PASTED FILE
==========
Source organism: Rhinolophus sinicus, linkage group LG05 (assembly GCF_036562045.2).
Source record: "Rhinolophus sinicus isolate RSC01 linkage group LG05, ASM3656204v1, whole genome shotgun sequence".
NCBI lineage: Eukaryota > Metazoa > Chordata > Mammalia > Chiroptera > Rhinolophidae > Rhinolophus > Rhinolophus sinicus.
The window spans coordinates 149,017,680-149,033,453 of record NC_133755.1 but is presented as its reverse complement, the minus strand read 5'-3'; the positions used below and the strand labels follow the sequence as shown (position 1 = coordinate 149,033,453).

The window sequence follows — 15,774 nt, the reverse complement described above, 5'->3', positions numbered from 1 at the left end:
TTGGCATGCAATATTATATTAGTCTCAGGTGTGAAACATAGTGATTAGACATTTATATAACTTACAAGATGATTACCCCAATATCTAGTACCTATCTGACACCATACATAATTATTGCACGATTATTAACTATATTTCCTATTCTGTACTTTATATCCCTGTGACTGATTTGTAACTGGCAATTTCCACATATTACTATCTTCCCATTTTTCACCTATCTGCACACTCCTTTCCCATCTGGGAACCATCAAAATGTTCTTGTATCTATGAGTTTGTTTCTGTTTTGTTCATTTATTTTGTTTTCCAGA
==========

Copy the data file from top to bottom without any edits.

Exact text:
Source organism: Rhinolophus sinicus, linkage group LG05 (assembly GCF_036562045.2).
Source record: "Rhinolophus sinicus isolate RSC01 linkage group LG05, ASM3656204v1, whole genome shotgun sequence".
NCBI lineage: Eukaryota > Metazoa > Chordata > Mammalia > Chiroptera > Rhinolophidae > Rhinolophus > Rhinolophus sinicus.
The window spans coordinates 149,017,680-149,033,453 of record NC_133755.1 but is presented as its reverse complement, the minus strand read 5'-3'; the positions used below and the strand labels follow the sequence as shown (position 1 = coordinate 149,033,453).

The window sequence follows — 15,774 nt, the reverse complement described above, 5'->3', positions numbered from 1 at the left end:
TTGGCATGCAATATTATATTAGTCTCAGGTGTGAAACATAGTGATTAGACATTTATATAACTTACAAGATGATTACCCCAATATCTAGTACCTATCTGACACCATACATAATTATTGCACGATTATTAACTATATTTCCTATTCTGTACTTTATATCCCTGTGACTGATTTGTAACTGGCAATTTCCACATATTACTATCTTCCCATTTTTCACCTATCTGCACACTCCTTTCCCATCTGGGAACCATCAAAATGTTCTTGTATCTATGAGTTTGTTTCTGTTTTGTTCATTTATTTTGTTTTCCAGA